The realist employment of the analogy, by comparison, starts with the acknowledgement that the subjectivism of the anti-realist is contrary to how we commonly think about morality. The anti-realist maintains that the objective phenomenology of our normal way of thinking about morality is grossly in error. The realist denies this.
I cannot see how to refute the arguments for the
subjectivity of ethical values, but I find myself incapable of believing that
all that is wrong with wanton cruelty is that I don't like it
(Russell, 1960, Pg: 146-7).
The anti-realist assumes that moral motivation is internal and not part of the objective world. Hence the anti-realist assumes that the objective phenomenology of thinking about things moral must be mistaken. The analogy of the projection of color-sensations is used to explain the error.
The realist, by comparison, maintains that motivation is external rather than internal. Hence, to the realist, there is no error to explain. Moral properties are objective - "out there" (albeit perhaps as relational entities). What the realist uses the analogy to explain is how objective moral properties acquire their essential element of motivational subjectiveness.
On a causal understanding of colour, a "red-o" object causes "red-s" subjective experiences (under the usual "normal" conditions). Colours are objective properties because the surface/volume properties of things are out there in the environment to be discovered. Things that are "red-o" affect the human-type perceivers by generating "red-s" perceptions in them. As McDowell says --
"Secondary quality experience presents itself as
perceptual awareness of properties genuinely possessed by the objects that
confront one. And there is no general obstacle to taking that appearance at face
value.... [A]n experience of something as red can count as a case of being
presented with a property that is there anyway, there independently of the
(McDowell, 1998, Pg 202)
The realist interpretation of the analogy applies the causal account of colours to moral properties. They are discernability-involving, yet objectively "out there" in the environment. Attitudes and motivations are the causal consequences of the objective moral properties of things. Contrary to Mackie's argument from queerness, moral values are no more "queer" than any other discernable property.
The realist's understanding of the analogy has the added bonus of highlighting an additional difficulty for the anti-realist's understanding of the "moral-property-s" to "moral-property-o" linkage. The anti-realist maintains that something has a "moral-property-s" that we "see" (or judge or appreciate). And that it is the existence of the "moral-property-s" that dictates the content of the concept of the "moral-property-o" (just the way that the "red-s" subjective experience dictates what we accept as "red-o"). But what the anti-realist does not address is just how it is that we "see" the "moral-property-s". Intuitionists aside, we do not have a "moral sense". So the only way to conceive the "see" in question here, is that we perceive (in the usual way) some non-moral properties of the thing that meets some (humanly created) criteria for accepting this thing as having the appropriate moral properties. But this is just the realist's casual understanding of what happens. So where is the anti-realist left to retreat to?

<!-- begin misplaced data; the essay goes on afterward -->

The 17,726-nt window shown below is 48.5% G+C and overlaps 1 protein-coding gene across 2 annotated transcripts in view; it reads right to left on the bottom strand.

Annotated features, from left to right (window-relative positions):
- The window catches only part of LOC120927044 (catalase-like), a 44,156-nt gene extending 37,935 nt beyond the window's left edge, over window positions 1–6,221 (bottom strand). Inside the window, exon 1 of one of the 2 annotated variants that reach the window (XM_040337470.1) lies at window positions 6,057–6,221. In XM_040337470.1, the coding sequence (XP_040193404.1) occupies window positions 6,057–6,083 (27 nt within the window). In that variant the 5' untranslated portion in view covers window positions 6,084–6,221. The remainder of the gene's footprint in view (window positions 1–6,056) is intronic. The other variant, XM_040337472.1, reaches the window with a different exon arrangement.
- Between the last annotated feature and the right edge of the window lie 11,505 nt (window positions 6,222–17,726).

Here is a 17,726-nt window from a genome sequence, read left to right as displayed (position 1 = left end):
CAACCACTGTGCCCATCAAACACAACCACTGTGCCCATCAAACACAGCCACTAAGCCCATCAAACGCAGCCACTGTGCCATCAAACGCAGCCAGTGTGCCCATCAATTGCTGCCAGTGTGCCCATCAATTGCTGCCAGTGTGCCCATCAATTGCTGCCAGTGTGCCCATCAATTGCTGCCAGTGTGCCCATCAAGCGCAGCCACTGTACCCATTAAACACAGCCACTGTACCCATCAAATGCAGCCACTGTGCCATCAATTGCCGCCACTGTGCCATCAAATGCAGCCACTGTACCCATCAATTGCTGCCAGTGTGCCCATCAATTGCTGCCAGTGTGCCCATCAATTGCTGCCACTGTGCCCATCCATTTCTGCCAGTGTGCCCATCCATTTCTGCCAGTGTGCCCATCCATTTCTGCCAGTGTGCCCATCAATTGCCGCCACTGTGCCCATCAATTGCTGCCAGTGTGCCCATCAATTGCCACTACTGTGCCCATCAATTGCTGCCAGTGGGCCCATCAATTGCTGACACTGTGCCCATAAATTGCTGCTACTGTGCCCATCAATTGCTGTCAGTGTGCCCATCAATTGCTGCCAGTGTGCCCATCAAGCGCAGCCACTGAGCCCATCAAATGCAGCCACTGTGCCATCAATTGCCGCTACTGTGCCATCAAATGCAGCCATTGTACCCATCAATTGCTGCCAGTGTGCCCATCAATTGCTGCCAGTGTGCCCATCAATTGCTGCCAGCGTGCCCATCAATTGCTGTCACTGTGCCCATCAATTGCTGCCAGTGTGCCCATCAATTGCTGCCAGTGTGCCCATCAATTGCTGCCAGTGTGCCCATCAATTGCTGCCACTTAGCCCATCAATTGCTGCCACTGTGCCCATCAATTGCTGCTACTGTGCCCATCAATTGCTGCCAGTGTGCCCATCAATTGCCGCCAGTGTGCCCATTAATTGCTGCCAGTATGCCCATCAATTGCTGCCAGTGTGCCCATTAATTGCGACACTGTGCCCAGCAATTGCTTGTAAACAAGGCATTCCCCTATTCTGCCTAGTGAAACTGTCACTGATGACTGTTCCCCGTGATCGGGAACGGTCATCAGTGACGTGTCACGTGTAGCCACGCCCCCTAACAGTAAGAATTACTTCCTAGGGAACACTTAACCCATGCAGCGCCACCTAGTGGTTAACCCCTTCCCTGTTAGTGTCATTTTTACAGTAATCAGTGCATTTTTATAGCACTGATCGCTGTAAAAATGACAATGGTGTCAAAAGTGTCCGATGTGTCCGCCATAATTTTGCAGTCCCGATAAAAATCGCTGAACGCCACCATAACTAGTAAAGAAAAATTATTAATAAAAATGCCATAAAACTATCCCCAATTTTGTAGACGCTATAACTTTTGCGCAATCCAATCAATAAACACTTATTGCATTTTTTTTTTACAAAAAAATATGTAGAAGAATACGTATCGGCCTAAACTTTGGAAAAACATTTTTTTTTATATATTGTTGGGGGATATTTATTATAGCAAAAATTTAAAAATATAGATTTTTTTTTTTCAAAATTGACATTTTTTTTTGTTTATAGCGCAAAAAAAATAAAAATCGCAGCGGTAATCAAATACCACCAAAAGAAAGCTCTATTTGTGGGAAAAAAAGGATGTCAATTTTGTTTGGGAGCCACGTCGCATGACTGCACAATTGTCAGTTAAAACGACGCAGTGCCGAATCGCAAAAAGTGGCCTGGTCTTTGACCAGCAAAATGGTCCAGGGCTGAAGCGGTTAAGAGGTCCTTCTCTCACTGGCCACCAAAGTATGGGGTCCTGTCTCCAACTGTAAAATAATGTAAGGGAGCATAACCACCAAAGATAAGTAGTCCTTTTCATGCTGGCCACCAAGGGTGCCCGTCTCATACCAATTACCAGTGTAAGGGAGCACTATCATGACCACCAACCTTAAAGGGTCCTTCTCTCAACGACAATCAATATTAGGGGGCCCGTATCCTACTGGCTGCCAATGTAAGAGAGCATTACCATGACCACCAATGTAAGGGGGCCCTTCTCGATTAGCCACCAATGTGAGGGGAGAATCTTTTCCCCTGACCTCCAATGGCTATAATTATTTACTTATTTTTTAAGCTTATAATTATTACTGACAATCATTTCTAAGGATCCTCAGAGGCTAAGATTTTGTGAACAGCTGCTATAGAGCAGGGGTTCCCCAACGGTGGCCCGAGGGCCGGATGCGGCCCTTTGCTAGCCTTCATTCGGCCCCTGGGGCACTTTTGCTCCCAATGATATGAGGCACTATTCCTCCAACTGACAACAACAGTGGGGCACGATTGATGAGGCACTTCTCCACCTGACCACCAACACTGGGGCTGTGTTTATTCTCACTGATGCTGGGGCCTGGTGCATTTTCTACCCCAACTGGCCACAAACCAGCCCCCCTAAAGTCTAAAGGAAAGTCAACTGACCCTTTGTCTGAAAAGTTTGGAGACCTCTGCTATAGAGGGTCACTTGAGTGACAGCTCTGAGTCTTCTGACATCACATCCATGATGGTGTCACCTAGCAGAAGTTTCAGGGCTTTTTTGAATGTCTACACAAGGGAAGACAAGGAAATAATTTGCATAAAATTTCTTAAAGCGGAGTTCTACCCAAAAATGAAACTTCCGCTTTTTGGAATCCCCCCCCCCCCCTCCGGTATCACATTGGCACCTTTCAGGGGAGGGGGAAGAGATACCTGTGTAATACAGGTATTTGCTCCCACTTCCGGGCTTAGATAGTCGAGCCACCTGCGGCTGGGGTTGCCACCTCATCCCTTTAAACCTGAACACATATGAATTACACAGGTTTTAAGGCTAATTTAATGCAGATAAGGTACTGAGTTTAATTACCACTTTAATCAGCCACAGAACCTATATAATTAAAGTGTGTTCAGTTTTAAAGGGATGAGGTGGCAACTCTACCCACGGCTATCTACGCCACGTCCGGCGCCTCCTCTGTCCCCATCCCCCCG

As you can see from the foregoing discussion, just how one chooses to understand the primary-secondary quality distinction, and just what prior suppositions about moral properties are brought to the table, determines how one interprets the analogy between secondary qualities and moral properties. Given the extent of prior suppositions on both scores, the analogy cannot be the best avenue to an understanding of moral properties.
(1) Benbaji, Hagit; "'Red' and 'Good'" in Occasional Papers of the Institute for Advanced Study, School of Social Science, Paper Number 30, Oct 2007. URL=<http://www.sss.ias.edu/files/papers/paper30.pdf>
(2) Strawson, Peter; "Reply to Evans" in Philosophical Subjects: Essays Presented to P.F.Strawson, Z. Van Straatten (ed.), Oxford University Press, New York, New York, 1998. Pg 87-137.
(3) Lewis, David; "Naming the Colours' in Australasian Journal of Philosophy, Vol 75, pg 325.
(4) Mackie, J.L.; Ethics: Inventing Right and Wrong, Penguin Books, London, England. 1990. ISBN 0-14-013558-8. Pg 31.
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Wiggins, D.; "Truth, Invention and the Meaning of Life" in Needs, Values, Truth (3rd Edition), Clarendon Press, Oxford, England. 1998. ISBN 978-0-19-823719-8.